The present study demonstrates that CdS-MD nanoparticles produced different effects on human cell lines, causing cytotoxic effects in MDA-MB-231 cells but inducing cell proliferation of HepG2 and Caco-2 cells depending on concentration. Indeed, some studies suggest that nanoparticles are not inherently benign and that they affect biological behavior at the cellular, subcellular, and protein levels [24–26]. Early studies by Kirchner et al. attempted to quantitatively determine values for the onset of cytotoxicity in CdSe and CdSe/ZnS quantum dots, either coated with mercaptopropionic acid (MPA), embedded in a silica shell or embedded in an amphiphilic polymer Shell . They found that the majority of the nanoparticles were ingested into the cells and were stored in vesicles around the nucleus, irrespective of the surface coating. The toxic ions are commonly thought to be released from quantum dots when the surface of the nanoparticle is oxidized; early reports on the inclusion of simple quantum dots in bacteria support this . Here we synthesized CdS nanoparticles coated with maltodextrin polymer and found cytotoxic effects at high concentrations. It is clear from this and other studies the surface coating is related to the toxicity experienced by the cells, which affects the level of toxic material released from the nanoparticles. The present study supports others indicating that different cell types have varying thresholds for quantum dots-induced toxicity.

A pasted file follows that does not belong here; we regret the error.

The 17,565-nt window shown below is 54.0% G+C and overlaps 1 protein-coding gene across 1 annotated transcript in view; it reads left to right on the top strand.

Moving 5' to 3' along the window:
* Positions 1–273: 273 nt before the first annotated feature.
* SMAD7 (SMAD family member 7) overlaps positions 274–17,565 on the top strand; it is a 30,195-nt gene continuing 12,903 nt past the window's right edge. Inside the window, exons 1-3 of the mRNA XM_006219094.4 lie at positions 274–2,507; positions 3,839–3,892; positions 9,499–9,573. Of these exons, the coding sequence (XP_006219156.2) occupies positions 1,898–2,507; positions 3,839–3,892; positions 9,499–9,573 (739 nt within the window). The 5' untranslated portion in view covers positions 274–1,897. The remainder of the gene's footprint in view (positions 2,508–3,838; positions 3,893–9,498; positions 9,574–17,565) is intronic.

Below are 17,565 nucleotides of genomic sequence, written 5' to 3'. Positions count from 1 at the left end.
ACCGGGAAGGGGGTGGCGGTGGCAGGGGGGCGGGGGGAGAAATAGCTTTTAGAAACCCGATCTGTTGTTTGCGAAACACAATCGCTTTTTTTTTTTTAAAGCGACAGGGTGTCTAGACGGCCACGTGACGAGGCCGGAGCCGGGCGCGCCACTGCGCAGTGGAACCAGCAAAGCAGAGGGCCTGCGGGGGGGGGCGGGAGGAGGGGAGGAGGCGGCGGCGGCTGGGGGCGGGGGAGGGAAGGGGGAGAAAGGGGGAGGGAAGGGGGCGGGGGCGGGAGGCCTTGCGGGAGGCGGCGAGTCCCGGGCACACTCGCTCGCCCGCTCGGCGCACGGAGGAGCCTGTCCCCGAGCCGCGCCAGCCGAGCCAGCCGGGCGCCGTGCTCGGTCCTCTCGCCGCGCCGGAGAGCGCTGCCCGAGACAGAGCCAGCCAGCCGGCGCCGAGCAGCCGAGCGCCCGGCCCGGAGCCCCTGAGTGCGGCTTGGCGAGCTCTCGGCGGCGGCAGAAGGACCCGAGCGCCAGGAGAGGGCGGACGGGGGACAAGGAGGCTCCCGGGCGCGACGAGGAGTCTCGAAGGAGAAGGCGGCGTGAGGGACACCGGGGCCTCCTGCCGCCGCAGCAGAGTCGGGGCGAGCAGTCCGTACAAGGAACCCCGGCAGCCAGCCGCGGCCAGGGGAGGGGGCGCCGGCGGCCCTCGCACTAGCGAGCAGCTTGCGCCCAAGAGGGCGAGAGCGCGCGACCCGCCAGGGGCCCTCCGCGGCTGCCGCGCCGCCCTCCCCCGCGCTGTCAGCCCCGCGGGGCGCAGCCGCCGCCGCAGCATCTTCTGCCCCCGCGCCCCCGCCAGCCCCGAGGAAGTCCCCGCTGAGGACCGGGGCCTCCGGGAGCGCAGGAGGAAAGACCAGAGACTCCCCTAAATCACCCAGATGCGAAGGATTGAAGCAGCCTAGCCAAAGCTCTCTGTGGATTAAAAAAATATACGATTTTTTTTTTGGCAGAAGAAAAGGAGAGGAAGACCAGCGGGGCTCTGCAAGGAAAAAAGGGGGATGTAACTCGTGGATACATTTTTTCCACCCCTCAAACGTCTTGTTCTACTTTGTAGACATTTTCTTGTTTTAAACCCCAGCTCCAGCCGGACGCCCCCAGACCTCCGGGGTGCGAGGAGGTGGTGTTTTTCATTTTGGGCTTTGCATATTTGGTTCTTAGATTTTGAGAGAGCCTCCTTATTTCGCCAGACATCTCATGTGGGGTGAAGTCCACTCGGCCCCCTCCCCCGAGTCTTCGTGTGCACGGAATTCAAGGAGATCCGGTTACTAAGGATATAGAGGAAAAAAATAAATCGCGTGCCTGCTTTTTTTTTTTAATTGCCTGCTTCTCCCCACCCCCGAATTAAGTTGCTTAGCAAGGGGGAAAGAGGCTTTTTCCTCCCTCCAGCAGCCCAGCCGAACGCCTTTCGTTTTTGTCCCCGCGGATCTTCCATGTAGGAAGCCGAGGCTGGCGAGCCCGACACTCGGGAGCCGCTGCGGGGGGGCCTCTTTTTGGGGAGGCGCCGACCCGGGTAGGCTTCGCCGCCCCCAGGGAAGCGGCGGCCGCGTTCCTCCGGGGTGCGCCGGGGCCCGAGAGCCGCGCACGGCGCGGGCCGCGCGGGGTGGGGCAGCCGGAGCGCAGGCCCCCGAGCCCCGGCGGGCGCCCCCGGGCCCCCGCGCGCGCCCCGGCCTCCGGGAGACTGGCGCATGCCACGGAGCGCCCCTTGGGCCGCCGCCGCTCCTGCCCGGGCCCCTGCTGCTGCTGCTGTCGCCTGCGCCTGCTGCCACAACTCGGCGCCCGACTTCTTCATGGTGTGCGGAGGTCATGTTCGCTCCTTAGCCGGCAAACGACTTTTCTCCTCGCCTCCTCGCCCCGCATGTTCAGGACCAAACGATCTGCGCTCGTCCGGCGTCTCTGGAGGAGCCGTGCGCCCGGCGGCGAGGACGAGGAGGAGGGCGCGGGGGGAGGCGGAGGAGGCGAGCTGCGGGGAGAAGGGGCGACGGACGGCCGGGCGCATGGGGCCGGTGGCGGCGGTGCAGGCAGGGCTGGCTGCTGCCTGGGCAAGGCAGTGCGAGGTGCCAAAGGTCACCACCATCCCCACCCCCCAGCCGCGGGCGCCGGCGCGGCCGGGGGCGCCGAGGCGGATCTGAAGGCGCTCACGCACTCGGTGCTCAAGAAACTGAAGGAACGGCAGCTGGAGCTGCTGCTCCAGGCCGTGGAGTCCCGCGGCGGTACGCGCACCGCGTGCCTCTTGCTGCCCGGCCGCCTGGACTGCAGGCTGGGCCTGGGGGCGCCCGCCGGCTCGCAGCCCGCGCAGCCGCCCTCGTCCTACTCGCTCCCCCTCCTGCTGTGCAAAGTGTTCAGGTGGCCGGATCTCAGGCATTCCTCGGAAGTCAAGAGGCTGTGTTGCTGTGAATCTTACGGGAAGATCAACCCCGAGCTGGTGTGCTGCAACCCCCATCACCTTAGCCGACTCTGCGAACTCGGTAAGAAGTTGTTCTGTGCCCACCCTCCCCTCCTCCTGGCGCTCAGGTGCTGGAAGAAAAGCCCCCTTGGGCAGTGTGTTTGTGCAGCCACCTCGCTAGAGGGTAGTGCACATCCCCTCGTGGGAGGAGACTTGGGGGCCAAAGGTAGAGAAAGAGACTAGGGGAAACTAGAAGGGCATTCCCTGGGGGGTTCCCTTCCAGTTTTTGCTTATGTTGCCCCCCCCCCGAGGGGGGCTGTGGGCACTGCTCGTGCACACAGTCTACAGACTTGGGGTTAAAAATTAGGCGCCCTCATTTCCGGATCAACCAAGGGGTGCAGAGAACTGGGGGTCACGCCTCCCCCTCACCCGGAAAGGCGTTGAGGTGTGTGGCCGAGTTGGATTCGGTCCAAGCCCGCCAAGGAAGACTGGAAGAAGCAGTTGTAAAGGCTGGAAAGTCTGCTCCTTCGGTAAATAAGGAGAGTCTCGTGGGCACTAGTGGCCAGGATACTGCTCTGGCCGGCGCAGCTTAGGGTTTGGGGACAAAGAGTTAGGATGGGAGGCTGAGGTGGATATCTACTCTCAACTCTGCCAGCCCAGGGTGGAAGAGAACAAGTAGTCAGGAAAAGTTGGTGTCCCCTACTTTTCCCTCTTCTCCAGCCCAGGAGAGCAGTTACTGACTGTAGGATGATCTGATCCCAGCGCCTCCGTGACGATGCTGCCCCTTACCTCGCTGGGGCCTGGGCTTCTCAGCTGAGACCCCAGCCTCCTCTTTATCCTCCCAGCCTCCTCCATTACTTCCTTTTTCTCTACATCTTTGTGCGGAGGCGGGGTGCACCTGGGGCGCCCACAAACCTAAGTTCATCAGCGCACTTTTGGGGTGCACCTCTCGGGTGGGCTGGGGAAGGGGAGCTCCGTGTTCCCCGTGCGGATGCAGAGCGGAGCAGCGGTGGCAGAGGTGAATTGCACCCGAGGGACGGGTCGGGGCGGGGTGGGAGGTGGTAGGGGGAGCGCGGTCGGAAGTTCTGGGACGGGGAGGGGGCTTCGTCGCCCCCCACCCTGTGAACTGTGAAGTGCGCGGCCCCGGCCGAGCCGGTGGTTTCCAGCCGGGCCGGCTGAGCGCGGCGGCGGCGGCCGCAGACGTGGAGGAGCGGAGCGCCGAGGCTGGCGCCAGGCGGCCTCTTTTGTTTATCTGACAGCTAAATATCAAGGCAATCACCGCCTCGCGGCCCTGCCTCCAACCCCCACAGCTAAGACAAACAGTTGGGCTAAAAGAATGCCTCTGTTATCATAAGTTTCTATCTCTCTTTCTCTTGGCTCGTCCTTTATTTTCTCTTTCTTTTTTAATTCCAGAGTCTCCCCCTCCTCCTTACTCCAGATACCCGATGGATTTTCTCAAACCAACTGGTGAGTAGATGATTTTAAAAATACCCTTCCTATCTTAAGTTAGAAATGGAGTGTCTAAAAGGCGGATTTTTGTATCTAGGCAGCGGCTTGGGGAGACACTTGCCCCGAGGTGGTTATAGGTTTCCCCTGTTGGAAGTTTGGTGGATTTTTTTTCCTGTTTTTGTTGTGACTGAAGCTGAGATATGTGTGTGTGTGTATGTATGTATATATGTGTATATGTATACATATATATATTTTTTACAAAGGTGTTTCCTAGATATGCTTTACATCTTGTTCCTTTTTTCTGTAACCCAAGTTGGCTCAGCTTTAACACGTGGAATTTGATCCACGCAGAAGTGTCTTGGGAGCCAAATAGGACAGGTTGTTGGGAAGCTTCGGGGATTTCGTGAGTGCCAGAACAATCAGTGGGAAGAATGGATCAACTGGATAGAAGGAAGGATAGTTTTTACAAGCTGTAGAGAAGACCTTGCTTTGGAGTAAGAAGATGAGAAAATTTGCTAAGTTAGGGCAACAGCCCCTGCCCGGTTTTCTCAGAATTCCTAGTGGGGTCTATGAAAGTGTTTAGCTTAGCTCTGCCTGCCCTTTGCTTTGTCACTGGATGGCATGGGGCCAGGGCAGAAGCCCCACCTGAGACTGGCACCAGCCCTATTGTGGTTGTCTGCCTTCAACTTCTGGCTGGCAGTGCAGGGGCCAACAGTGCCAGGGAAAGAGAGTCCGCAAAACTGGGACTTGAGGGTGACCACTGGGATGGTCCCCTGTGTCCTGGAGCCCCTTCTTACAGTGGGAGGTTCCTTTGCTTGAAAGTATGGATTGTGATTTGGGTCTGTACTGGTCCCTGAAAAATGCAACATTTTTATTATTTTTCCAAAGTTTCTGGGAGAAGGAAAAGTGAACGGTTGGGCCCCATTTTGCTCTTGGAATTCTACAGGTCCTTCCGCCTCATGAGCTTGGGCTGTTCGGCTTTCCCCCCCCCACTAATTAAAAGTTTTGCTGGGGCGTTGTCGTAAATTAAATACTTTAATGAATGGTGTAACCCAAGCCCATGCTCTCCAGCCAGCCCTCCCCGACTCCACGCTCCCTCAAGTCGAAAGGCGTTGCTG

Nanoparticles exposures can lead to disturbances in cellular homeostatic mechanisms, resulting either in adaptive cellular responses or cell death . Cell death could occur either through an abrupt process named necrosis or by a tightly regulated or programmed process (apoptosis and autophagy) [13, 30]. There has been a particular focus on DNA when looking at the effects of quantum dots in vitro given that DNA is known to be damaged by cadmium . The morphological characterization of cell death in MDA-MB-231 cells was confirmed by immunofluorescence stain and by transmission electron microscopy (TEM) analysis of ultrastructure. TEM analysis confirmed the presence of the typical morphological features of apoptosis and necrosis in MDA-MB-231 cells after exposure to CdS-MD nanoparticles. Cells undergoing apoptosis show characteristic morphological features such as chromatin aggregation, nuclear and cytoplasmic condensation, partition of cytoplasm and nucleus into membrane bound-vesicles (apoptotic bodies); while the necrotic cells showed a loss membrane integrity, there was no vesicle formation and complete lysis. No cell deaths were observed when cells were treated with 1.64 nM of CdS-MD nanoparticles. However, apoptosis and necrosis were observed at concentrations higher 8.20 nM of CdS-MD nanoparticles, and this phenomenon increased in a dose dependent manner. The present report provides relatively consistent data on the cytotoxicity of QDs.